Kazuo Inamori, founder of Kyocera and KDDI, has become a famous figure in Japan now with his rescue of Japan Airlines. He was appointed (at the ripe old age of 78) as chairman of JAL in 2010 after it had entered bankruptcy. According to an interview with him in last week’s Diamond magazine (Japanese), he had to scold JAL’s management every day at the beginning.
He also mentions that four or five foreign consultancies came to see him, as soon as he took up his post, to say that they had restructured American airlines, and could help him with JAL. “Their methods seemed very impressive, but somehow didn’t quite ring true for me, so I turned them all down”.
Inamori told the senior executives at JAL that a bankupt company must have something missing at its core, and that would only become apparent by looking at the numbers. However the only numbers he could get were 3 or 4 months old – he was told that as the company had offices around the world, and flew 1000 planes a day, it took time to gather the numbers. They seemed to think Inamori was an ignorant old man from a provincial university, who was just a technologist who didn’t know anything else. So he told them that this was not management – even a pilot needs measurements to fly a plane. “It was a bureaucratic elite”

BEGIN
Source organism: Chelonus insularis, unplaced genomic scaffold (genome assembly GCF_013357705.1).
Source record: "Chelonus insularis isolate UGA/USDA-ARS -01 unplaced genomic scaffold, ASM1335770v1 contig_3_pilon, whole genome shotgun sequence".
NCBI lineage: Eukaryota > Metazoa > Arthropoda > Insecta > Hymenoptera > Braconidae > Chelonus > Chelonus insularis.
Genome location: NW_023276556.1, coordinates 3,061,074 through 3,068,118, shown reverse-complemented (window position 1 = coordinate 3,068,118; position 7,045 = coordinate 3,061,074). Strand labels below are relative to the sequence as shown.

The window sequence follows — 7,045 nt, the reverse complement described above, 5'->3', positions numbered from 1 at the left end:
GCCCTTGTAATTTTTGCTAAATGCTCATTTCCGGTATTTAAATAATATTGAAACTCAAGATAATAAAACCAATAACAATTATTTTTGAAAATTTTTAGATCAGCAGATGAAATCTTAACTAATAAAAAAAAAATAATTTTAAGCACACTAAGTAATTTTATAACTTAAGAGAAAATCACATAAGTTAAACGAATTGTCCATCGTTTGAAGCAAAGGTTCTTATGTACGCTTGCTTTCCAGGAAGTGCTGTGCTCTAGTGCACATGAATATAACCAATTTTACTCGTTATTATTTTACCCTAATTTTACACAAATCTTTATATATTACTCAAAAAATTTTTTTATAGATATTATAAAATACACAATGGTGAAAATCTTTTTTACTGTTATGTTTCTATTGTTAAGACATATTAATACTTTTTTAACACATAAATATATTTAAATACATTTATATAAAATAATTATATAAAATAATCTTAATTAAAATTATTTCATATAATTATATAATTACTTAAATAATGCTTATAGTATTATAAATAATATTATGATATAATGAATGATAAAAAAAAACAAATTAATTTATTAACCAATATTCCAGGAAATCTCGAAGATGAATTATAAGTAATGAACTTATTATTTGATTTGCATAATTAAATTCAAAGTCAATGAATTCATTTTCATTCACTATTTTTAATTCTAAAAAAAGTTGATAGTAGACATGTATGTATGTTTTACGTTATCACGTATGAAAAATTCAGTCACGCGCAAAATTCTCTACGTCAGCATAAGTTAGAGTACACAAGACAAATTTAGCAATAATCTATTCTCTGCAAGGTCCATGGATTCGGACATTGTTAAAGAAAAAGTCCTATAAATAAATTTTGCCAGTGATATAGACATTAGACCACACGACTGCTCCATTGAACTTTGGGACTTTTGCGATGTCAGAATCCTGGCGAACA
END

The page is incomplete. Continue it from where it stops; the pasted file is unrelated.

There were 16,000 voluntary redundancies, but that still left 32,000 people whose jobs Inamori wanted protect. He did not want JAL to go through a second bankruptcy, but with the current management, it did not seem possible to revive the company. So he asked Onishi, the then President, now Chairman, to come up with a philosophy, using the Kyocera philosophy as a reference, that the executives and the whole company could sign up to.
Inamori would then lecture the executives on his management principles “although I could see from their faces that they thought I was just an old man treating them like children”. Eventually enough people were won over. JAL is profitable again, but as Inamori himself points out, his 8000 “followers” are mostly from Japan’s SMEs.
For more content like this, subscribe to the free Rudlin Consulting Newsletter.